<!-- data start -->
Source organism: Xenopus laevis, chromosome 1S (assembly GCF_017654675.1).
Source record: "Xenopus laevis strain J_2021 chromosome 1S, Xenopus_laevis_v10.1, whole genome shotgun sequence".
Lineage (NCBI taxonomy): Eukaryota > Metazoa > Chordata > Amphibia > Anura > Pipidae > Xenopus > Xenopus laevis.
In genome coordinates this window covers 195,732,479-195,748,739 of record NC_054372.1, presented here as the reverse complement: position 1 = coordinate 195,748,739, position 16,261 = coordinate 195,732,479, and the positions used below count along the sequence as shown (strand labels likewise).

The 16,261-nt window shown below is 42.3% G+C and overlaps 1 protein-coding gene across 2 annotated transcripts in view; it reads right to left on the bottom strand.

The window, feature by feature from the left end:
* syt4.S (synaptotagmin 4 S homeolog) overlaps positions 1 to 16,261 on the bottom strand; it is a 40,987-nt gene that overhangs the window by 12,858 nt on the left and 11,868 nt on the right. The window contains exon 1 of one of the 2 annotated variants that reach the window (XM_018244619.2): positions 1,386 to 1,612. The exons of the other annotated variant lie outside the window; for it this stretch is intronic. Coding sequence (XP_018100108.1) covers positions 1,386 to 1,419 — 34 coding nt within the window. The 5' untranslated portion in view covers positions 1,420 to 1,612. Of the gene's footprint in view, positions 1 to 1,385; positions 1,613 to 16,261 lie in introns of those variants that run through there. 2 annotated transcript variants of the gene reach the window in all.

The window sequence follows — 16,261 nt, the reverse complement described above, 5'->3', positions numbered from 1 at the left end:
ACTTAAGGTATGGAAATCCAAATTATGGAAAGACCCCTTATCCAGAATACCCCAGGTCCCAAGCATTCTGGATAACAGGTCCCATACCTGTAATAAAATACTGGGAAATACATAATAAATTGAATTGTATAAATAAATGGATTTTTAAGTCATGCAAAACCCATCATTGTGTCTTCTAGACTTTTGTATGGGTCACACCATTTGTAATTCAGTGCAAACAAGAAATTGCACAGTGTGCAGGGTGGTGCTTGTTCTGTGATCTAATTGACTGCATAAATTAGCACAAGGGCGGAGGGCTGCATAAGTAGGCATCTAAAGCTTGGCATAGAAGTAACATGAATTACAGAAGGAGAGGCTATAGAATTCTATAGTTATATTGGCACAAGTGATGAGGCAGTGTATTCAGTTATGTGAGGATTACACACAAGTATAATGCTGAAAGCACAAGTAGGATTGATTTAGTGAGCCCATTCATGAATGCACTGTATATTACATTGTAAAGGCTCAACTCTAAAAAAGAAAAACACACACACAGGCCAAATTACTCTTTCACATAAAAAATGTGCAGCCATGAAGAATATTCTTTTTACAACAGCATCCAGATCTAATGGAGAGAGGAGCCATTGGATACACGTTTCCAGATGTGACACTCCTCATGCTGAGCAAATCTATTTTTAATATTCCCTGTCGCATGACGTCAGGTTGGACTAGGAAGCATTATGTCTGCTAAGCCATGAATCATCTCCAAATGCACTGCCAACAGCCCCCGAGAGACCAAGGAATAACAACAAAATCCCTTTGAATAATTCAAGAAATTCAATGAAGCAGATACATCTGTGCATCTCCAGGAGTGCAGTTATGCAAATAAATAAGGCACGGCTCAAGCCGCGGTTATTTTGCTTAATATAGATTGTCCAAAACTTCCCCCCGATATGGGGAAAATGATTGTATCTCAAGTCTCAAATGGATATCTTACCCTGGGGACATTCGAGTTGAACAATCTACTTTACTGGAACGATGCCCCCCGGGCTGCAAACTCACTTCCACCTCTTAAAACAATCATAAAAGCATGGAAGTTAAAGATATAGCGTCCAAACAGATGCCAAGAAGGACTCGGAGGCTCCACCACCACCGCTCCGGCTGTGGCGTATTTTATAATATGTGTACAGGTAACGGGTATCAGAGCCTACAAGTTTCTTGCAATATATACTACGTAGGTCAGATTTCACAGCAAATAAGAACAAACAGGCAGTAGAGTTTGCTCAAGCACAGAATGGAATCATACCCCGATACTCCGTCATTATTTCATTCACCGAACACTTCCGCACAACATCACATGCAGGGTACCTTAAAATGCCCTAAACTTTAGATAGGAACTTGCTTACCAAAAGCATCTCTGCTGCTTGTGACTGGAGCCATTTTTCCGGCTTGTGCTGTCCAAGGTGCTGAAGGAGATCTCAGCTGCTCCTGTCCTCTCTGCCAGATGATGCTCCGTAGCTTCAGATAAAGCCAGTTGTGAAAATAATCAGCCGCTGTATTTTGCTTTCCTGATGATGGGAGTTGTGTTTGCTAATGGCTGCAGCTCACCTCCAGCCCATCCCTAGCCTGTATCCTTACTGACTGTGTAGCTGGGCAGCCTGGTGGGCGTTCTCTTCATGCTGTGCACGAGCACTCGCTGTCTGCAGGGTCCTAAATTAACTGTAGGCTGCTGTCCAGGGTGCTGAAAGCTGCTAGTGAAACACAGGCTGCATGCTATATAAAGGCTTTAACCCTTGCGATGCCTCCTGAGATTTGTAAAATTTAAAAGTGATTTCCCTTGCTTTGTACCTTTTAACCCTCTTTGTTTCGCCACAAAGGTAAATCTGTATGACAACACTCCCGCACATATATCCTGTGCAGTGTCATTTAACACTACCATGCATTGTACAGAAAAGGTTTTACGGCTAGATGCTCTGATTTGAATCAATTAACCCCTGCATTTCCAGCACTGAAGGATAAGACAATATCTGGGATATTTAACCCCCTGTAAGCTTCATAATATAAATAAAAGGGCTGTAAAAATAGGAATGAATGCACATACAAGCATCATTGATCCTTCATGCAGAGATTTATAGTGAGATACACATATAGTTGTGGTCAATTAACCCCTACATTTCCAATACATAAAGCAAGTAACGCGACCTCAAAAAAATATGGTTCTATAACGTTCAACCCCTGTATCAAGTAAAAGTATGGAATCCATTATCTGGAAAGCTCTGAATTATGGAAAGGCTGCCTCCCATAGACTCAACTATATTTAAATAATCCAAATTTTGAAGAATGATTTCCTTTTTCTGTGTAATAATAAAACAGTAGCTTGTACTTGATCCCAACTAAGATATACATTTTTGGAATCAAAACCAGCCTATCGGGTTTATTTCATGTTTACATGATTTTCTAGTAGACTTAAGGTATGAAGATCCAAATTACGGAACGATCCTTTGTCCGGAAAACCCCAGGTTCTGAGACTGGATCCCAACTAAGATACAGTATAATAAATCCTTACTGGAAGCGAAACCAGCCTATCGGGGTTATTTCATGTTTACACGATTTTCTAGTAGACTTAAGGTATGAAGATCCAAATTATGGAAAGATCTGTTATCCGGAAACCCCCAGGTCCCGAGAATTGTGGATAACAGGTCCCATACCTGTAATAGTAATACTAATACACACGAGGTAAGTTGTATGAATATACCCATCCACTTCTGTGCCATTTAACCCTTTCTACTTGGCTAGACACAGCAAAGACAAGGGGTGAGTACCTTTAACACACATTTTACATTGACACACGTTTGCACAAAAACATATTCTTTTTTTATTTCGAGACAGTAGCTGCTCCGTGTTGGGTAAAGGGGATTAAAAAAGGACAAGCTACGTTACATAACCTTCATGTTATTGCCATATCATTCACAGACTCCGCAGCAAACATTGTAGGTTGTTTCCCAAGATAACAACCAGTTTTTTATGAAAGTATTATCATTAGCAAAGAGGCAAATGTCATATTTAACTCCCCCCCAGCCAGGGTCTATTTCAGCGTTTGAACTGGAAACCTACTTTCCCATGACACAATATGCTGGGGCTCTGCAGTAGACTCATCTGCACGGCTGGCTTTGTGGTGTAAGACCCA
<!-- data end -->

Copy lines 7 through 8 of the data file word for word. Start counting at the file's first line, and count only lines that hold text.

* syt4.S (synaptotagmin 4 S homeolog) overlaps positions 1 to 16,261 on the bottom strand; it is a 40,987-nt gene that overhangs the window by 12,858 nt on the left and 11,868 nt on the right. The window contains exon 1 of one of the 2 annotated variants that reach the window (XM_018244619.2): positions 1,386 to 1,612. The exons of the other annotated variant lie outside the window; for it this stretch is intronic. Coding sequence (XP_018100108.1) covers positions 1,386 to 1,419 — 34 coding nt within the window. The 5' untranslated portion in view covers positions 1,420 to 1,612. Of the gene's footprint in view, positions 1 to 1,385; positions 1,613 to 16,261 lie in introns of those variants that run through there. 2 annotated transcript variants of the gene reach the window in all.

The window sequence follows — 16,261 nt, the reverse complement described above, 5'->3', positions numbered from 1 at the left end: